Mr. Eaton

Mr.+Eaton

Daniel Franchetti, Editor

Q: Briefly, what is your background in education/where did you graduate and with what degrees?

A: I went to High school at Cumberland High and graduated in 2010. I then went to the University of Massachusetts-Dartmouth where I studied Finance. This will be my 5th full year teaching math.

Q: What classes or grades do you currently teach?

A: Currently, I teach 8th and 9th grade Algebra 1.

Q: What inspired you to become a teacher or to teach in the field you do? Is there a specific story or event you would like to share about it?

A: When I was little, I never played video games or watched cartoons, all I would want to play is school. I always wanted to be the teacher. I would make my siblings and cousins let me teach them and I would be the meanest teacher they ever had, but I loved it. When I was applying to college, I was debating on being a teacher because I always loved that idea growing up or going, I was thinking to do business like my mother who is phenomenally successful. I applied to some schools with an education-based major and others with a business major, and the school I fell in love with when touring was Umass and that was one of the schools I applied to with a business major. I always liked the idea of being rich and loved working with numbers, so I decided on Finance.

In my finance classes, my peers were very serious and down to business and I took school very seriously. I was always on the Dean’s list, but I have a fun personality and to me, I did not really belong in the Finance world. I did not figure that out until senior year of college so just finished my degree in it because I was so close. After graduating from Umass I worked an entry-level position at the Bank and I was particularly good at my job, but it was so repetitive that it became boring. Driving to work every day was such a drag. I constantly complained to my friends about this and my best friend who was an English teacher at a charter school suggested I take a paraprofessional job until I figured out what I wanted to do with my degree. I said I would try it out and did.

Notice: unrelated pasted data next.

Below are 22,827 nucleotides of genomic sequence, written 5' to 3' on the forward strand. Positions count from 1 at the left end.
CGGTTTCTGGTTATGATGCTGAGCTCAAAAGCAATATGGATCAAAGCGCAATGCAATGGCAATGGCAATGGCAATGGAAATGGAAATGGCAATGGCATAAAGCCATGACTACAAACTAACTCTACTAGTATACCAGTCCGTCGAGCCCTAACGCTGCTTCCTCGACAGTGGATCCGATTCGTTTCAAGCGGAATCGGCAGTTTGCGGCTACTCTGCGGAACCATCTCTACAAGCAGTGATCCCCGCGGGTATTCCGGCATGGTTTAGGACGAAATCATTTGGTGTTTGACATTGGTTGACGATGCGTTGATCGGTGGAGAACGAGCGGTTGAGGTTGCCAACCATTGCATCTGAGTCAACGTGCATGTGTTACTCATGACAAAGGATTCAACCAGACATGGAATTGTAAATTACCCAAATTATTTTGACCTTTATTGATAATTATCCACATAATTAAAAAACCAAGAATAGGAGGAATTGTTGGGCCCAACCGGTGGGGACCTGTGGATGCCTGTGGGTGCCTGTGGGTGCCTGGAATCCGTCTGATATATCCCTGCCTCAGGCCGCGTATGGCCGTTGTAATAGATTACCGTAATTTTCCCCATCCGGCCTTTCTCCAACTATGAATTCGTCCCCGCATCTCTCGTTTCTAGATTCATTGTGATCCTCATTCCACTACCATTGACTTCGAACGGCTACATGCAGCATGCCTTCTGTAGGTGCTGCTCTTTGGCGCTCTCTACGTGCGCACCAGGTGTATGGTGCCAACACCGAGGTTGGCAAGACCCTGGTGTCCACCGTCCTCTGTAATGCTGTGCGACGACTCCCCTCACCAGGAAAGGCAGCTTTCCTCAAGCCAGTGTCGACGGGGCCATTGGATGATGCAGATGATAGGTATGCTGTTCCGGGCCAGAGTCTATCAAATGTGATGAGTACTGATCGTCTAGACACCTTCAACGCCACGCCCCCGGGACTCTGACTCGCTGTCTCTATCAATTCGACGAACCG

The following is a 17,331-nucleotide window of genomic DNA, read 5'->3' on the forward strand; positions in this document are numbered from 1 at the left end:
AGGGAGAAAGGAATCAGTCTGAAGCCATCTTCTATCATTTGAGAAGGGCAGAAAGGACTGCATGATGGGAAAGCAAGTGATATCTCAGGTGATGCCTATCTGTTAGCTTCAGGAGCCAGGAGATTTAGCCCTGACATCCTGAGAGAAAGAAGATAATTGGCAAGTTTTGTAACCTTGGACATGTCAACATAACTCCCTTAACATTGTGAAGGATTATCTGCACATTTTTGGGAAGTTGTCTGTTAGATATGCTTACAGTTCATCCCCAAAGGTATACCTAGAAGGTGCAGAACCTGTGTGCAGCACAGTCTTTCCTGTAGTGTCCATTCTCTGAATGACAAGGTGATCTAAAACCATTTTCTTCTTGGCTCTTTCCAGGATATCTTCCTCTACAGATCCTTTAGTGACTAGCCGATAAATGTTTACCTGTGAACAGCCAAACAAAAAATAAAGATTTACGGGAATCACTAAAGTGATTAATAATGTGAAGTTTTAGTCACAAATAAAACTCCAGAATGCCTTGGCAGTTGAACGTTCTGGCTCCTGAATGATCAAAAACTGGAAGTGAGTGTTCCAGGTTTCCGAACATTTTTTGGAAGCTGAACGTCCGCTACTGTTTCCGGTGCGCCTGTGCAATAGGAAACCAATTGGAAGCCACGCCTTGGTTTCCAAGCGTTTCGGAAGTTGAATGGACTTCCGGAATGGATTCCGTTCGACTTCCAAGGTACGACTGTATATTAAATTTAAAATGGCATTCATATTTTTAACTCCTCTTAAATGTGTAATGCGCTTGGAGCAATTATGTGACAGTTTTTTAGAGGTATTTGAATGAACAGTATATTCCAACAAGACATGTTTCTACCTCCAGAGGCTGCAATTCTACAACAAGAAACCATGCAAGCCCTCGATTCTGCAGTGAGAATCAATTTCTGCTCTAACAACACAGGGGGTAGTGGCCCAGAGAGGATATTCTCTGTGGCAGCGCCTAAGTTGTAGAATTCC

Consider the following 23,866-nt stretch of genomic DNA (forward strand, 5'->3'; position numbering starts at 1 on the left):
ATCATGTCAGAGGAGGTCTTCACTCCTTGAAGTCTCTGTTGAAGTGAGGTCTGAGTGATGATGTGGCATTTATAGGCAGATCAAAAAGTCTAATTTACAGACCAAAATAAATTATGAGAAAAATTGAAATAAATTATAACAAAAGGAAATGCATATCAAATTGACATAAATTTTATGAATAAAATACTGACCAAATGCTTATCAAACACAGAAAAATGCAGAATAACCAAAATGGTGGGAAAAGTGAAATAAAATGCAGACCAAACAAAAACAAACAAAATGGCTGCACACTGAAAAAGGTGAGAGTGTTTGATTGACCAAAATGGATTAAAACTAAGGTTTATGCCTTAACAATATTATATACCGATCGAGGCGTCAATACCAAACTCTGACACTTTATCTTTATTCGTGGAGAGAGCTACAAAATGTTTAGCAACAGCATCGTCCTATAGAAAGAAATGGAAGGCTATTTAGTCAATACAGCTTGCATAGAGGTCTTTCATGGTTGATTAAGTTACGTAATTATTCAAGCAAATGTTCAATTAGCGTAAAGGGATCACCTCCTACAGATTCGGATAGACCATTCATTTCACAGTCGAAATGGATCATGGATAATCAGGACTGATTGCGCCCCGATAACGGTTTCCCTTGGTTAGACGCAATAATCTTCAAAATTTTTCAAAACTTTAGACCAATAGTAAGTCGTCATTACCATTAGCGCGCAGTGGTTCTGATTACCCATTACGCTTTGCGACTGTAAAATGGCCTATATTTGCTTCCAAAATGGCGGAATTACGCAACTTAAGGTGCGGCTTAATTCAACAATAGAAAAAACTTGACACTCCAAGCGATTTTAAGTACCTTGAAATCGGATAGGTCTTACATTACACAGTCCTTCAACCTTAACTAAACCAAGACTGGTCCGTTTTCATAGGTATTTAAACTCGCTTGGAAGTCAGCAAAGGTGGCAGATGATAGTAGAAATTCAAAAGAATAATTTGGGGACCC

The school was an urban school, the students came from difficult backgrounds. Needless to say, I fell in love with education. I met students that had minimal chances of even getting their High School diploma, and with my young (at the time) personality, they liked me, and I liked them, and I got these students to buy into education. The lifelong bonds I get with my students are unbelievable and I love it. I was part of a journey and it made me feel good. To see them be the first in their families to get a High School diploma brought tears to my eyes and I knew this was what I was supposed to do. After years of working in an urban district and being part of similar journeys to many students, I decided I wanted to take my passion and use it to be part of young men’s lives who would not only get their high school diploma, but go to college, and eventually impact the world. That is what brought me to Hendricken. I love the students I have, and I am excited to say I am going to be a piece of their journey, and I know they are going to do great things.

Q: Are there any pieces of wisdom you wish to impart to your students which are not related to the curriculum?

A: I want my students to find something they are passionate about and do it. I want to help write their success stories.

Q: If a full or partial virtual model is adapted, what apps do you plan to use or how will you adapt the curriculum for the new circumstances?

A: I try to make students love math. I want them to love coming to my class and if a student likes a class, they are more willing to learn. I plan to utilize fun applications or games such as Kahoot and Quizziz. Quizziz is fun for the students, helps review material, and I can see where the class stands. Otherwise, I am old-school doing notes on a whiteboard. I feel like the new circumstances do not impact me getting through the curriculum. I am confident in my abilities to teach virtually, but I do think it is easier in person to make sure the gentlemen are focused and doing what they need to do on their end.